DO WHAT YOU DO BEST AND LET OTHERS DO THE REST
I am going to make a little less money but I will be so much more happy. I can do taxes and package orders but its not what I was made to do. Hire someone to package your orders and free up that time for you to do something else.
I was on a panel with some lovely ladies: Kal Barteski, Sarah Wert, Tracey Clark. Here are some points I touched on about regarding Blog Etiquette:
Regarding Comments:

– Leaving Comments are really about showing support
There isn’t one single rule about comments but generally, and I’ve realized this just recently: We really show support by leaving comments. If you used a recipe or found a great diy resource, leave a comment to let them know you appreciate them. Bloggers work hard to put together content. One blog I regularly frequent expressed she would put so much work into her posts and receive no comments, it was discouraging so she just disabled her comments entirely. I thought that was really interesting but also kind of sad too. Comments are just a nice way to support this special blog support community that we are a part of. I know I actually need to be more intentional about leaving more comments on blogs who I appreciate and clearly put a lot of work + effort into their posts. I think for me, I already feel like I don’t have enough time in the day. But it’s just about taking an extra 5 or 10 minutes to leave a comment. What do you think?
-Don’t self promote in your comments
This pretty bad etiquette. Leaving a thoughtless comment to self-promote yourself like, “nice post. By the way, I’m doing a giveaway here! link.” Use the “name/URL” box (or have the link attached to your blogger profile) and if someone wants to click to your site, they’ll find it that way.
Regarding Copying:
I talked a little about this because a couple years ago, I got my entire blog design copied. Not sure if you’ve ever been in a similar situation or experience yourself.. I’ve heard countless stories from other blog friends about this. Here are some points I talked about:
– Choose your battles.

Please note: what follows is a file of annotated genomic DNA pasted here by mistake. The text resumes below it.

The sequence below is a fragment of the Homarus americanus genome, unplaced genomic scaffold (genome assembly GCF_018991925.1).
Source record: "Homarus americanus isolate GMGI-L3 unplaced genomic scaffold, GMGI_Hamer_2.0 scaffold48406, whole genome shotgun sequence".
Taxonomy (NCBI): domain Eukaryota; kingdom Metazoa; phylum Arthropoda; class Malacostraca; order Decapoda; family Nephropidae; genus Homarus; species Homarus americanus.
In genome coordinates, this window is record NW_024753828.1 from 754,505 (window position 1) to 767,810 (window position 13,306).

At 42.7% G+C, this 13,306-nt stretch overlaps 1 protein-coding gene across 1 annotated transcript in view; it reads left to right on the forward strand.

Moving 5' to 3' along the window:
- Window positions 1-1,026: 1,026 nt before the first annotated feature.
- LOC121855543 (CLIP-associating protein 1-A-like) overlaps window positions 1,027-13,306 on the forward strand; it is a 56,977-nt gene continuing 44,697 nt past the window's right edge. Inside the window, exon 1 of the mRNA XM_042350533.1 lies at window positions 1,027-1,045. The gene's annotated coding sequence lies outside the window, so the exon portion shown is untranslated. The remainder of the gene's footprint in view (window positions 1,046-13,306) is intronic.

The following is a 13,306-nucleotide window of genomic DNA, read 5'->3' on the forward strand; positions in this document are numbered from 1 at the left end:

Grace Bonney from Design Sponge actually said this in her panel last year and I’ve always remembered it because it’s so true. Some things just aren’t worth the time and effort.
– Don’t air your dirty laundry.
It happened early on in my blogging years and my initial response was to do a post about it and let all the world know this girl was a big fat copycat. Thankfully I had some nice blog friends who I emailed and they advised me not to post about it, but deal with it privately and I did. It was definitely better to handle it that way in the long run.
– Copying / Being Inspired.
Take an idea and make it your own. Work off that idea to make a new idea. In our ever growing creative community, it is really hard to come up with something completely 100% original. It’s a tough line because yes, we all gather inspiration from each other to some degree. But we also need to do this on a conscious level.
Regarding Crediting:
To be honest, and some of you may remember, I didn’t always used to credit properly. It seems like this should be a given and common sense but I honestly just didn’t know. I think so many people just don’t realize. But it starts with us, we need to all set the example and others will hopefully follow.
– Give credit where credit is due.
If you see a decorating idea and use it on your own blog, just leave a comment to where you saw the idea first. People aren’t going to think you’re unoriginal or not creative.. I have a friend who gets copied all the time, for some reason the blogger copying her will just not leave her link crediting back. I really don’t get it.
– Make effort to find the proper credit
Pinterest / weheartit / imgfave – are not proper credits. I posted a resource link list here the other day with tineye + google image search (which a reader actually told me about) If I want to use a photo that doesn’t have the right credit, I’ll take that extra time to search for it and try to find the original source. If I can’t find it, I won’t use the image.
– Put a disclaimer on your blog.
If you don’t want people to use your stuff, post it somewhere on your site. Now and days you see copyrights and messages on blogs like, “all content the right of so and so” .. I personally don’t mind if people use my photos but someone else may. I put a little button on my site that says “use my photos, just credit” – so if you are posting your own photos and everything, make it clear about your preferences.

If you want to read even more, check the Alt Blog for lots of recaps. You can also go through the thousands of #altsummit tweets for great quotes from bloggers tweeting during the event. Anyway, here are some images from the fabulous Friday night parties they had.
Had so much fun hanging out with friends: Lillian, Beth, Karen, Melanie. There were lots of photo booths, smilebooth was a favorite and ruelala’s was super cute too.